Why, When, and How to Use Two Cameras

You have probably seen professional photographers in certain genres (weddings, for example) shooting with two camera bodies simultaneously. Why do they do this and what are the benefits of carrying that extra weight? This excellent video discusses the topic and offers some tips for working with two cameras simultaneously. 

Coming to you from David Bergman with Adorama TV, this great video discusses why photographers sometimes shoot with two cameras simultaneously and offers some helpful tips for doing so. For the most part, photographers will use two bodies when they are in demanding and quickly evolving situations that also require a wide range of focal length coverage or when they want a utilitarian lens (like a 24-70mm) paired with a more creative one (like a wide 50mm). For example, when I shoot classical music concerts, I can't make noise or waste time by changing lenses in the middle of the piece, so I shoot with two bodies, one with a 400mm f/2.8 for nice closeups of single performers and the other with a 70-200mm for wider shots of entire ensembles. It can make your life a lot easier once you get used to handling two cameras at a time. Check out the video above for the full rundown from Bergman.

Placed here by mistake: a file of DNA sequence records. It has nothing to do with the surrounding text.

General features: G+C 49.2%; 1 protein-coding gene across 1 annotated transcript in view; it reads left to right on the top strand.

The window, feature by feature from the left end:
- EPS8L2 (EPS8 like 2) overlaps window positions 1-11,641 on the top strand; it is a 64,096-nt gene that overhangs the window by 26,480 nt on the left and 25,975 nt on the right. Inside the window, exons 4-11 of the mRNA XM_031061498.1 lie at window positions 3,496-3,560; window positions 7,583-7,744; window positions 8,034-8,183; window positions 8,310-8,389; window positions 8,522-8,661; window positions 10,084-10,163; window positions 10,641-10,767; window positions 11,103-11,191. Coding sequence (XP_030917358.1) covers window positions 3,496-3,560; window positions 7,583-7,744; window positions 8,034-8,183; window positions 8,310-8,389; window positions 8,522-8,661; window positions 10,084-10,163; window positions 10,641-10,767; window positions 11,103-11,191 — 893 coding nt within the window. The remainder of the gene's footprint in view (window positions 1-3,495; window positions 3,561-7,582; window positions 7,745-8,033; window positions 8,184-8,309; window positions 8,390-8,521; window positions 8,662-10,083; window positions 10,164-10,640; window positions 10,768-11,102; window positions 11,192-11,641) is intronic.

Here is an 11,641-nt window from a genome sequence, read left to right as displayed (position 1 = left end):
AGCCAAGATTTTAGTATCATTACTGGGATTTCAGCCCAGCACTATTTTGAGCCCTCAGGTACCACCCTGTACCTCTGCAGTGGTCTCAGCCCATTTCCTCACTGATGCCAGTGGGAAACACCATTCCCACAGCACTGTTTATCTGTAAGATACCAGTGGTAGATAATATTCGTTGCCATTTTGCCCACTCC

Log in or register to post comments

3 Comments

Michael Krueger's picture

I've shot concerts with 2 cameras, had a 50mm f/1.8 on one and a fisheye on the other.

Jeff S's picture

I’ve shot with the Holdfast moneymaker for a long time. However I’ve swapped the attachment clips with QD d-rings from Really Right Stuff combined with a really right stuff or Kirk plate. It’s way faster to clip in and out and I believe more secure

Brandon Hopkins's picture

Was "wide 50" a typo?